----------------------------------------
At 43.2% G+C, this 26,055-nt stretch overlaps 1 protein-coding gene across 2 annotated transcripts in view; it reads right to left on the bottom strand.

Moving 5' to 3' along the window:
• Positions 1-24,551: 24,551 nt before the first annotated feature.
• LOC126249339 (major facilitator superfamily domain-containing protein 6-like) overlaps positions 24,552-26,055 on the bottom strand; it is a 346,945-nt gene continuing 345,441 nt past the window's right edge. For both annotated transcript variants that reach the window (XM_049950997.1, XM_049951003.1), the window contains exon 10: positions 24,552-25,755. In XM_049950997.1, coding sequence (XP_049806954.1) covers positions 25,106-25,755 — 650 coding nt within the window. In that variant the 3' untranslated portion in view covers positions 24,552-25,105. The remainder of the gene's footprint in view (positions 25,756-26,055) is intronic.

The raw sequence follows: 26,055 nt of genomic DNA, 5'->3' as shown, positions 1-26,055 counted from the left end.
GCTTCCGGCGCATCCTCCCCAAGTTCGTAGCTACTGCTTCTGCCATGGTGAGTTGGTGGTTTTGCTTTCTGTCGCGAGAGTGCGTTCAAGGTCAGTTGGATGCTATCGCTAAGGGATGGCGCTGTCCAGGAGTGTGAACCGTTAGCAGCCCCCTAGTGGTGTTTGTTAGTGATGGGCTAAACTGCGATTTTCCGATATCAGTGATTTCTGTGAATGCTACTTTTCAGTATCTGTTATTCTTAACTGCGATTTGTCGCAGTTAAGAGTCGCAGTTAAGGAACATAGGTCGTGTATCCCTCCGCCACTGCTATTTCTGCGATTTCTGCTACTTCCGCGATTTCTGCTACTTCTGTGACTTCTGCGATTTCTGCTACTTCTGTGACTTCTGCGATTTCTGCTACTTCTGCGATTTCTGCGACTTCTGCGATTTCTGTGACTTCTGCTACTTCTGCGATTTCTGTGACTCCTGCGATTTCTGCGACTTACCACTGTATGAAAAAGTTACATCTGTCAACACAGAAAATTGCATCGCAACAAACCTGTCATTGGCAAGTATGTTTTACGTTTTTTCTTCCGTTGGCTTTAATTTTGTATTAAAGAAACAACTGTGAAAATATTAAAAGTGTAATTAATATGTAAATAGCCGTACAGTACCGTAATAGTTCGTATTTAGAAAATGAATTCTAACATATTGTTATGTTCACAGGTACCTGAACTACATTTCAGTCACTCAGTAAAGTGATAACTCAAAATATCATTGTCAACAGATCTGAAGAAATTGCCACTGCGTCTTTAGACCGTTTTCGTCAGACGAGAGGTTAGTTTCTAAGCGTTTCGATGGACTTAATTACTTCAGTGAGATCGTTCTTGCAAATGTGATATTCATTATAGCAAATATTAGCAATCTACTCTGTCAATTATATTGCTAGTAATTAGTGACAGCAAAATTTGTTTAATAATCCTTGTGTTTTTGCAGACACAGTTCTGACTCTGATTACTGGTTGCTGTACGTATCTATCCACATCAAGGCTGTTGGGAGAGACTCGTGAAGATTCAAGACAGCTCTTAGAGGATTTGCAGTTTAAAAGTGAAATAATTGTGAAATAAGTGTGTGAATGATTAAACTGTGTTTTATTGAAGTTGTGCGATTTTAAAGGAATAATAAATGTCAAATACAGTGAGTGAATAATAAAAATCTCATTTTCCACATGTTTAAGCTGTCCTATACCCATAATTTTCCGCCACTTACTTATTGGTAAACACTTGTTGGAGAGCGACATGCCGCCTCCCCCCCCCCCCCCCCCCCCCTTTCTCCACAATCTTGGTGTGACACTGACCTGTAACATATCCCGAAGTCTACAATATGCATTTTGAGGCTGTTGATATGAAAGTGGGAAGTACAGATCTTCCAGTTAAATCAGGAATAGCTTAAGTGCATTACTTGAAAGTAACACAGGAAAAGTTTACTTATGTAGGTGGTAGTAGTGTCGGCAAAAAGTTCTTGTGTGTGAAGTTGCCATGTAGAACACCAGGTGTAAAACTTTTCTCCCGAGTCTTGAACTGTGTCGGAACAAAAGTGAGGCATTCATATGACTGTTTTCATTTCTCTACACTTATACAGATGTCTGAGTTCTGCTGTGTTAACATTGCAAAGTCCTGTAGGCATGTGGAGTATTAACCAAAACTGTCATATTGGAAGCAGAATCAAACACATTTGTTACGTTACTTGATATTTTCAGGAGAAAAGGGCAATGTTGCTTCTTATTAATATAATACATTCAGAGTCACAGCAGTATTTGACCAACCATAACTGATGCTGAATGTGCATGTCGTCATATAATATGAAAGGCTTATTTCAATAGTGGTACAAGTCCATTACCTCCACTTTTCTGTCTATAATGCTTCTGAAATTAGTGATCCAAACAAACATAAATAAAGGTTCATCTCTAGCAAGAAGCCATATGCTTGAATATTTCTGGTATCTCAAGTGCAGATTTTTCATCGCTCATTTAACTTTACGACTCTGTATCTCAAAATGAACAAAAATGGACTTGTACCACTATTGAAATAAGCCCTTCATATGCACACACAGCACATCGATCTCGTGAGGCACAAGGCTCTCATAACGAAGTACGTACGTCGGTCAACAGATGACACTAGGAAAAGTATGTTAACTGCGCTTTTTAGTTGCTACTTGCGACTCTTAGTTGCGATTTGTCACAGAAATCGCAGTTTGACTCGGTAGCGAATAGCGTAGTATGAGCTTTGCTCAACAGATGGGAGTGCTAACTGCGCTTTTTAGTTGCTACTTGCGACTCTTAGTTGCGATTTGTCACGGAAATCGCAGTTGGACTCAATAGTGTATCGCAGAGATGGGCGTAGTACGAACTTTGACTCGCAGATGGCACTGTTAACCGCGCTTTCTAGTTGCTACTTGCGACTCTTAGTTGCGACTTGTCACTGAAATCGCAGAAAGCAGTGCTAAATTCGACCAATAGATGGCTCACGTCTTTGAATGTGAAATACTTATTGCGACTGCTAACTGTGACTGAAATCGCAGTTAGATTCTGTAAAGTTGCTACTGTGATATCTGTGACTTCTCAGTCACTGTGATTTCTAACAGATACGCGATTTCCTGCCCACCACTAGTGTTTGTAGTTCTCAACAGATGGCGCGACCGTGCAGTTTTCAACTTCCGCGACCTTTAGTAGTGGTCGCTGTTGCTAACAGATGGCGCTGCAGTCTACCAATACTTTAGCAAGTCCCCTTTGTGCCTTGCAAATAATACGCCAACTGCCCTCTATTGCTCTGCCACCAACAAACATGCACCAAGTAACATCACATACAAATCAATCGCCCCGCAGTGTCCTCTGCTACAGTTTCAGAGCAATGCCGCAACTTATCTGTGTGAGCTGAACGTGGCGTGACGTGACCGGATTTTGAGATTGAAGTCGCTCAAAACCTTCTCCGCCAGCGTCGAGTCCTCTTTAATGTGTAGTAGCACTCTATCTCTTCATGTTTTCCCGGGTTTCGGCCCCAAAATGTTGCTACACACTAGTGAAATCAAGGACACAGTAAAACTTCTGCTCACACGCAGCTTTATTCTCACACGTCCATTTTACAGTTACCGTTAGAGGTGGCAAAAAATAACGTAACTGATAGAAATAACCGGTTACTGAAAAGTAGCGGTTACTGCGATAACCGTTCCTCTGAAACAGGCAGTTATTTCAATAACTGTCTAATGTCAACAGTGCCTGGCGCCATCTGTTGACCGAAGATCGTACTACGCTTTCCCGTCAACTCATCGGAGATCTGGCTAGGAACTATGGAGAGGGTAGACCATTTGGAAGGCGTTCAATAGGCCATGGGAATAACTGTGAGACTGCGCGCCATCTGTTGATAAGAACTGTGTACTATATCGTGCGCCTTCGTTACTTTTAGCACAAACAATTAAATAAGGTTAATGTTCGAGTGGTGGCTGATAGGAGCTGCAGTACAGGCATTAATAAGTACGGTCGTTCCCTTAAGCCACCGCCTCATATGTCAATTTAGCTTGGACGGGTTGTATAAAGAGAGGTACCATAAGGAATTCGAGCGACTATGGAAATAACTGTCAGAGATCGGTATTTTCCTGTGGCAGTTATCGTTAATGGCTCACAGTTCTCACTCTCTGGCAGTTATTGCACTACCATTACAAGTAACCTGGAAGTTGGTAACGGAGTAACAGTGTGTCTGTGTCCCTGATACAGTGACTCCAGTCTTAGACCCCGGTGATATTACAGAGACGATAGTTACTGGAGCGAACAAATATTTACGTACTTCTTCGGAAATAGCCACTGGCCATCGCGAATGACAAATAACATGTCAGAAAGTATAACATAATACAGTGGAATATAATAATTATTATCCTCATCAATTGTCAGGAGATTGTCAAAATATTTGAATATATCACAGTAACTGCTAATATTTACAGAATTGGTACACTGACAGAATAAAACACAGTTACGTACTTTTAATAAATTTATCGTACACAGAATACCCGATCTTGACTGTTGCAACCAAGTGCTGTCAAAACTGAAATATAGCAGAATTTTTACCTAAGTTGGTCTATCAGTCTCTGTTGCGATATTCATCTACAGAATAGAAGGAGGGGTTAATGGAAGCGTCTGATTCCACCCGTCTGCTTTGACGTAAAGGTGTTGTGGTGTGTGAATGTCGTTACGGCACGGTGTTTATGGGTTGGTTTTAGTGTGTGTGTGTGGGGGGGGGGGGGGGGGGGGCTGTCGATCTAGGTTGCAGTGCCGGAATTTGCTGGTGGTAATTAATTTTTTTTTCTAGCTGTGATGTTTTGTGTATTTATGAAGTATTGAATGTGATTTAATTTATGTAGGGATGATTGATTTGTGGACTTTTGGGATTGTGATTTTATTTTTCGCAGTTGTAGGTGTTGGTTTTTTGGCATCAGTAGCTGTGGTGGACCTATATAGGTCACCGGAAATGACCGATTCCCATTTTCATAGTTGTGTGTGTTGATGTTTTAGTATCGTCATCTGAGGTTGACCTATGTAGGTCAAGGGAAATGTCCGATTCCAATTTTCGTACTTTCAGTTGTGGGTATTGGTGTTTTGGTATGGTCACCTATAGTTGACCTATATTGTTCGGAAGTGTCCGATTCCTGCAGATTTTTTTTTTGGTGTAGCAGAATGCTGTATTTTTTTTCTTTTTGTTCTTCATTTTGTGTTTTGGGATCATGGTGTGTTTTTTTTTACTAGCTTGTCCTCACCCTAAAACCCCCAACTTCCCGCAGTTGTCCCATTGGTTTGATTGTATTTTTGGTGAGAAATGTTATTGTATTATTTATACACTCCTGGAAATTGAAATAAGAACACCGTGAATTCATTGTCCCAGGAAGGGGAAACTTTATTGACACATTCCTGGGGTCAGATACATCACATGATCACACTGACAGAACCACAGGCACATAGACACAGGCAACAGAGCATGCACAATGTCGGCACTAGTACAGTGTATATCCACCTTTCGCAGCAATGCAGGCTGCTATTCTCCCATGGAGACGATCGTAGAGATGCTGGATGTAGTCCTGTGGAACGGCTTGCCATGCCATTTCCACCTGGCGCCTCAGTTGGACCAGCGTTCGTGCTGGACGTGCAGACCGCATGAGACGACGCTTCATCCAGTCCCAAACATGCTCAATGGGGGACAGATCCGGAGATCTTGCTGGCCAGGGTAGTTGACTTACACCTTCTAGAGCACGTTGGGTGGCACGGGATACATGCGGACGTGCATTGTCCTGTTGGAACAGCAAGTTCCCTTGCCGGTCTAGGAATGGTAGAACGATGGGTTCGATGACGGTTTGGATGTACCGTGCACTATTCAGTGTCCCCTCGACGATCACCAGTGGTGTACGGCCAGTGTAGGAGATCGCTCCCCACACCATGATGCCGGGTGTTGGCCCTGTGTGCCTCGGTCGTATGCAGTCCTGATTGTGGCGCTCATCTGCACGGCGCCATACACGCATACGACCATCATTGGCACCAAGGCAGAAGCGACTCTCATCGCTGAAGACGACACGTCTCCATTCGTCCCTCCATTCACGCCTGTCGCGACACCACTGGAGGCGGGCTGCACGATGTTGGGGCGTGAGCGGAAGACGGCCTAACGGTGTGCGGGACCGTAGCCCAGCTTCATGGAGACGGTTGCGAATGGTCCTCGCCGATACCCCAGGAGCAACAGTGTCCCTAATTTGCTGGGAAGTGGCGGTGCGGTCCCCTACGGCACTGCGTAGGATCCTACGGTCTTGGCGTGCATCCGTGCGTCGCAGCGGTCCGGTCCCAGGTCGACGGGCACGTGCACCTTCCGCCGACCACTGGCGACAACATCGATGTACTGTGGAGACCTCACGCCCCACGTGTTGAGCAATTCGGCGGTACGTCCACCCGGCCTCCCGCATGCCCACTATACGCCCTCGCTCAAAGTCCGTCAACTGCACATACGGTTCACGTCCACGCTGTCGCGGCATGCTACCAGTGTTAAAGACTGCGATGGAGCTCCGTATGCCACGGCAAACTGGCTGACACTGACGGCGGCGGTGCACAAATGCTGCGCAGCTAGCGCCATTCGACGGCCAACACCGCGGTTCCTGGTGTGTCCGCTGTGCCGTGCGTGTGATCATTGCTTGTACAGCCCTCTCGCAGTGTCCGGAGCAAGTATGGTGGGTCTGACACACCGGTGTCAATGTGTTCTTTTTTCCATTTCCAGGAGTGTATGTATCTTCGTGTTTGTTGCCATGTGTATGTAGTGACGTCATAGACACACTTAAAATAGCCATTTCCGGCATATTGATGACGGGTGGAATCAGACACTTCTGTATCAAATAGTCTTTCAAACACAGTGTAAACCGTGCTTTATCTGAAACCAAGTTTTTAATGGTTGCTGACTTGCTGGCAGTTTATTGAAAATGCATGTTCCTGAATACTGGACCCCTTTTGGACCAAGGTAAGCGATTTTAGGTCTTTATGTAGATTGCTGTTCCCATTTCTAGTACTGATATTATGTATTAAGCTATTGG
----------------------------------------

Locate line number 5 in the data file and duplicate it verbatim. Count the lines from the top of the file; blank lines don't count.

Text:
The raw sequence follows: 26,055 nt of genomic DNA, 5'->3' as shown, positions 1-26,055 counted from the left end.